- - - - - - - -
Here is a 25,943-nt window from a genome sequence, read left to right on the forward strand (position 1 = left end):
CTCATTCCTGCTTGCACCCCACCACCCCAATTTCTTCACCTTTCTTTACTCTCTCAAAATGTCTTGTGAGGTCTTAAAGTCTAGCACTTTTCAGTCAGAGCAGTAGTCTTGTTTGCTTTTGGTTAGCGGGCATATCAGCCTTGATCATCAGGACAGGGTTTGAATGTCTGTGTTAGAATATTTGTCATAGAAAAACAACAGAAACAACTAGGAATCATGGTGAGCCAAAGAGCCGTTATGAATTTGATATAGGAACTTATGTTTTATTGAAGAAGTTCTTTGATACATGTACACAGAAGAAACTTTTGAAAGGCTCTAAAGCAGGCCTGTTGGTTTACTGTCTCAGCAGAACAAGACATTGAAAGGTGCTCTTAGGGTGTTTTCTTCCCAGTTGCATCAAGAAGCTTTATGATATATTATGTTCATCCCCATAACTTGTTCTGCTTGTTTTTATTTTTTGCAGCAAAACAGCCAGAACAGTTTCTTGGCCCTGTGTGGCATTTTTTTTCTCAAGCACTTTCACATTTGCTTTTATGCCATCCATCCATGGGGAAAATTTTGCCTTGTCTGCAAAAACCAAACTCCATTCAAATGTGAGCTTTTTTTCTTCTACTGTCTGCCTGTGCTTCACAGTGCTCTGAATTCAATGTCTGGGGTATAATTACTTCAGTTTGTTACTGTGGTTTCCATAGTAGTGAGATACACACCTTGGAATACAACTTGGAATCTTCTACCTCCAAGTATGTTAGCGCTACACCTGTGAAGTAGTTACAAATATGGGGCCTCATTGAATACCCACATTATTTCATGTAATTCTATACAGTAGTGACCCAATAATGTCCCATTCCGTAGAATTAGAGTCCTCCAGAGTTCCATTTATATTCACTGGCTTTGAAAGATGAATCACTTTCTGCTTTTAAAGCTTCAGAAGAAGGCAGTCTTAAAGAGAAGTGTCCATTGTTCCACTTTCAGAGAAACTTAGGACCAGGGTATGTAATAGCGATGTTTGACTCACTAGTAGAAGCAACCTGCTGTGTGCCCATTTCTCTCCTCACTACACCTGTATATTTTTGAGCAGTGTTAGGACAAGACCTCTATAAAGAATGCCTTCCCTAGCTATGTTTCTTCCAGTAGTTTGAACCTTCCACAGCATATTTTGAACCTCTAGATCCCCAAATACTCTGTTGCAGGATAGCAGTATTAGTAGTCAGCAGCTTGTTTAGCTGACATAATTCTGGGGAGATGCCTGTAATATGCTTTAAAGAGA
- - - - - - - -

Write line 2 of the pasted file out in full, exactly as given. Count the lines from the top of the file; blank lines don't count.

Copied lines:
CTCATTCCTGCTTGCACCCCACCACCCCAATTTCTTCACCTTTCTTTACTCTCTCAAAATGTCTTGTGAGGTCTTAAAGTCTAGCACTTTTCAGTCAGAGCAGTAGTCTTGTTTGCTTTTGGTTAGCGGGCATATCAGCCTTGATCATCAGGACAGGGTTTGAATGTCTGTGTTAGAATATTTGTCATAGAAAAACAACAGAAACAACTAGGAATCATGGTGAGCCAAAGAGCCGTTATGAATTTGATATAGGAACTTATGTTTTATTGAAGAAGTTCTTTGATACATGTACACAGAAGAAACTTTTGAAAGGCTCTAAAGCAGGCCTGTTGGTTTACTGTCTCAGCAGAACAAGACATTGAAAGGTGCTCTTAGGGTGTTTTCTTCCCAGTTGCATCAAGAAGCTTTATGATATATTATGTTCATCCCCATAACTTGTTCTGCTTGTTTTTATTTTTTGCAGCAAAACAGCCAGAACAGTTTCTTGGCCCTGTGTGGCATTTTTTTTCTCAAGCACTTTCACATTTGCTTTTATGCCATCCATCCATGGGGAAAATTTTGCCTTGTCTGCAAAAACCAAACTCCATTCAAATGTGAGCTTTTTTTCTTCTACTGTCTGCCTGTGCTTCACAGTGCTCTGAATTCAATGTCTGGGGTATAATTACTTCAGTTTGTTACTGTGGTTTCCATAGTAGTGAGATACACACCTTGGAATACAACTTGGAATCTTCTACCTCCAAGTATGTTAGCGCTACACCTGTGAAGTAGTTACAAATATGGGGCCTCATTGAATACCCACATTATTTCATGTAATTCTATACAGTAGTGACCCAATAATGTCCCATTCCGTAGAATTAGAGTCCTCCAGAGTTCCATTTATATTCACTGGCTTTGAAAGATGAATCACTTTCTGCTTTTAAAGCTTCAGAAGAAGGCAGTCTTAAAGAGAAGTGTCCATTGTTCCACTTTCAGAGAAACTTAGGACCAGGGTATGTAATAGCGATGTTTGACTCACTAGTAGAAGCAACCTGCTGTGTGCCCATTTCTCTCCTCACTACACCTGTATATTTTTGAGCAGTGTTAGGACAAGACCTCTATAAAGAATGCCTTCCCTAGCTATGTTTCTTCCAGTAGTTTGAACCTTCCACAGCATATTTTGAACCTCTAGATCCCCAAATACTCTGTTGCAGGATAGCAGTATTAGTAGTCAGCAGCTTGTTTAGCTGACATAATTCTGGGGAGATGCCTGTAATATGCTTTAAAGAGA